have you ever danced with the devil in the pale moonlight?

As I’m sure anyone who knows me is well-aware, I was a Batkid.

Now firmly established in the realm of adulthood, I feel some vindication in knowing that the world has reached a general global consensus in acknowledging the truth: Batman is the Coolest Superhero.

Sure, he might not be your favourite (for whatever godforsaken reason), but all must bow to the fact that he is indeed The Coolest.

Batman has become an eternal symbol of cool. Just like leather jackets. And jazz. And smoking. And the Sixties. And smashing glasses of whiskey in fireplaces.

Perhaps in a vain attempt to siphon off some of this cool, Boy Roommate and I decided to watch The Dark Knight.

This led to a debate regarding the live-action Batman franchise(s).

No, not “who is the better Batman.” That debate is so *ahem* riddled with subjectivity as to render it moot and headache-inducing. (And not to mention frankly quite childish.)*

No. The debate was over Who is the Better Joker.

I was champion of the Heath Ledger Camp. Boy Roommate championed Team Jack Nicholson.**

I'm an agent of chaos.

It kind of went like this:

“Come on, he won an Oscar!”

“Only because it was posthumous!”

“But he was so AMAZING.”


“I think we need to accept that it’s just two different styles of movie. Two completely different Gothams. Two completely different Jokers.”

“Right. Agree to disagree.”

“Okay.” Long Pause. “But you know I’m right.”

“This is going to be our Ship of Theseus argument all over again, isn’t it?”


This needed to be settled.

But I murdered Bruce Wayne's parents.

The next day, I ventured to the HMV downtown where I succumbed to the sweltering heat of triumph at finding four Batman movies for ten dollars. (From the first Tim Burton one through to that crap with George Clooney I’m going to pretend never existed.)

That evening, we watched Jack Nicholson do his thing.

Neither opinion was swayed. If anything, opinions were only reinforced.

We agreed to disagree. Again.

Tensions were still high.

So the other night, we decided to watch the original. That’s right: Batman: The Movie. From the automatically cool year 1966.

Also, the way its subtitle so proudly claims itself to be The Movie does seem rather definitive.

And this brought another Joker into the mix. Cesar Romero.

Okay, so The Joker stands out the least of all the villains in this film. The Penguin is the mastermind, Catwoman spends a lot of time trying to seduce Bruce Wayne, and The Riddler just minces around being awesome in his lavender cummerbund.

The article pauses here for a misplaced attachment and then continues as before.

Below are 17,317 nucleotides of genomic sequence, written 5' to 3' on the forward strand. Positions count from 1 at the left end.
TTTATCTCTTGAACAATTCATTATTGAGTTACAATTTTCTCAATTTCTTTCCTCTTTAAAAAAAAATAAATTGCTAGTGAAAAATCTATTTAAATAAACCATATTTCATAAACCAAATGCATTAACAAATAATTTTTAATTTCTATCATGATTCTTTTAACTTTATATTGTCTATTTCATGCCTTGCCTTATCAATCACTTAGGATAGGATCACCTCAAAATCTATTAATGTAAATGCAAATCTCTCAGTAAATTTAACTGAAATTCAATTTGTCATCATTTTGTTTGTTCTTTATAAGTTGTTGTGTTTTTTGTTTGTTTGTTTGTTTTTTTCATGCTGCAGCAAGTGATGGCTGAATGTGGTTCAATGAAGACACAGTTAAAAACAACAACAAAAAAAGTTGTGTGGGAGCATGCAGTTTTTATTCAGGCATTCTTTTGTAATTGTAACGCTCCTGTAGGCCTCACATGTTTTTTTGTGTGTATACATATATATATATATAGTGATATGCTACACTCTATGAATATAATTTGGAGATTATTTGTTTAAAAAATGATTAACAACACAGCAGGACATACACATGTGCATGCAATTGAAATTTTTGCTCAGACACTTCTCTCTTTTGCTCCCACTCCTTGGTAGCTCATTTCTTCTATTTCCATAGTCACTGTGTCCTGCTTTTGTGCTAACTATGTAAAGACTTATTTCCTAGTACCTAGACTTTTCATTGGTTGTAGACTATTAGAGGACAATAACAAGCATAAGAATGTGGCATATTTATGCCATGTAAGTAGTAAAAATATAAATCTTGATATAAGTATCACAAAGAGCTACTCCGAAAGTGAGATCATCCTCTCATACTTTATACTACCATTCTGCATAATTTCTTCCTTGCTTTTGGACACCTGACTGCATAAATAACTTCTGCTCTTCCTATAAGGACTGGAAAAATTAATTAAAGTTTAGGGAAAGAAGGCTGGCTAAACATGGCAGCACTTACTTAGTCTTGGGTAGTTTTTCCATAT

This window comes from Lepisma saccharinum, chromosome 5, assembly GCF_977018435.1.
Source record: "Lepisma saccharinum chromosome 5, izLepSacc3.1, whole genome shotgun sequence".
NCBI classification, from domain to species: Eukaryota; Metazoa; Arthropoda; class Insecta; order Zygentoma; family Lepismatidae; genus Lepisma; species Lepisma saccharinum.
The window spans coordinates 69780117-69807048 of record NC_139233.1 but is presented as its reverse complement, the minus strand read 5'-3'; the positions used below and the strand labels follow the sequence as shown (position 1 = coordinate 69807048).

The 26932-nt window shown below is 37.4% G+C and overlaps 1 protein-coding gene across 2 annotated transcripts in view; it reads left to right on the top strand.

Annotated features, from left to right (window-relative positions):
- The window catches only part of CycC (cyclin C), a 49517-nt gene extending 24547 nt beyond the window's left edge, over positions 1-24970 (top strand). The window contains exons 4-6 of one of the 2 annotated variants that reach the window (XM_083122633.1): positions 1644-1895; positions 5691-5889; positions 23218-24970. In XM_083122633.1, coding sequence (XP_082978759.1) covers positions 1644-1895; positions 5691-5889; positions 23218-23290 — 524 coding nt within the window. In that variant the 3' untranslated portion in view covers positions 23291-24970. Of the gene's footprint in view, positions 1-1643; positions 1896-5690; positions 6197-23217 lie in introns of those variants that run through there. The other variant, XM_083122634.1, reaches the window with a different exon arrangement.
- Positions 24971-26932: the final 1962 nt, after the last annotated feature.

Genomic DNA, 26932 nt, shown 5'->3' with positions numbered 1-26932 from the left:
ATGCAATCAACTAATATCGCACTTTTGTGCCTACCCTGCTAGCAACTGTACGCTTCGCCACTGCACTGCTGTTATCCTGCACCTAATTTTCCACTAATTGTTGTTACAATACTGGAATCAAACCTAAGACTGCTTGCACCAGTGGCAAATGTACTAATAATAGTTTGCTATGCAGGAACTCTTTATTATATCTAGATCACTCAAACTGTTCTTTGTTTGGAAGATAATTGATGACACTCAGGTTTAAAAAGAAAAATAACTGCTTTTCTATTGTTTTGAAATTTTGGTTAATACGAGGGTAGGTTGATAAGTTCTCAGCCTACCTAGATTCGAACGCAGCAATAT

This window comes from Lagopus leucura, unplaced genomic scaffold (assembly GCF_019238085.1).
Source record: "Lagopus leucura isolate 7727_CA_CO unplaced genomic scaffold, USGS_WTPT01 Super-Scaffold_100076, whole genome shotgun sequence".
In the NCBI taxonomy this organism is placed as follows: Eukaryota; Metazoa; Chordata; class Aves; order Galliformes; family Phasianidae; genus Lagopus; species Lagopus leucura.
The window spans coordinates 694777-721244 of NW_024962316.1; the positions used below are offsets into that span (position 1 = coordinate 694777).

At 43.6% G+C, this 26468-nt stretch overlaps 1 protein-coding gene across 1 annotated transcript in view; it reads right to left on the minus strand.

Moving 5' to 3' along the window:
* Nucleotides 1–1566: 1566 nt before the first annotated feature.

But, but, but.

You can see his moustache underneath his white makeup!

But I can't even be bothered to shave!

Game. Set. Match.

Cesar Romero.


*Irony. Obvs. Everyone knows Michael Keaton is the best Batman.

**I posited this question to Dad and he responded with “Heath Ledger, DUH!” But, to be fair, Dad loves Heath Ledger in a way that’s a little worrisome. A Knight’s Tale is his favourite movie; he owns it on DVD but it was still his first Bluray purchase. After Heath’s death, my sister and I had a troubled phone call over who would break the news to our father. Dad also loves anything Batman, so, to him,  The Joker combined with Heath Ledger is perhaps the single greatest feat of the performing arts.

state of the union: the more things change…

I know it’s been a while, but somehow, summing up the last few days of my life is remarkably similar to summing up the last month.


Invited over for dinner with the parents on Thursday.

I had been thinking this was rather sweet of them, since there wasn’t anything like Glee that week to unite us as a family.

Anyway. Long story = short: they were babysitting for The Boy and The Boy’s Sequel*.

There was a lots of cuteness and lots of crying. The Boy wept like a tempest over the fact that we paused “Poke-In-Oh”** for dinner.

While the kids cried, Dad excitedly announced in an exercise in randomness that he was going to the zoo.

“Are you going for ice cream afterwards?”

He answered “No” in a way that suggested ‘Dont’ be silly.’ (Yet I could see the glimmer of an idea shine in his eyes.)

I returned to The Commune at ten at night with baby spit-up all over my blouse and a bit of a headache.


On Friday, got to see The Oatmeal. That was fun.

But also, this was the day Dad went on his field trip to The Zoo.

Two fun (and slightly related) facts:

1.) My sister, Bri, is a zookeeper at said zoo. (And apparently a damned-good one; she was Employee of the Month).

2.) Dad and his colleagues did not actually take any students on this field trip.

While A Day at the Zoo sounds like a lost Marx Brothers film, I was told there were no mutes, outlandish Italian accents, or witty one-liners amongst their party.

And no ice cream.


Met with Mum for lunch on Saturday.

“So! Did I tell you that I finished the fourth book?!”

She meant A Feast for Crows, which she’s arrived at rather rapidly following her enthusiastic response to Sean Bean HBO’s Game of Thrones.

She actually had told me that already. “Yes. You did.”

“Yes. Cersei is still a bitch.” (Fact.)

Mum sipped at her apple cider. The rain was beating down on the plastic roof because we were at a pub and we tried to sneak in my fifteen-year-old cousin but pretty soon the jig was up and they sat us on the patio.

“Oh,” she drawled as if adding a footnote to Cersei’s personality issues, “And your dad got bit by a cobra.”

“Um, what?” My natural reaction was shock, obviously.

But seriously: a cobra?


Called Dad on Sunday to verify the cobra story.

Turns out: not a cobra, but a boa constrictor. Or, as Dad would have it: “Just a boa constrictor.”

Maybe it was like a Marx Brother’s film after all.


*The Boy’s Sequel is two months old and looks so much like Orson Welles it’s a little unnerving.

**Walt Disney’s Pinocchio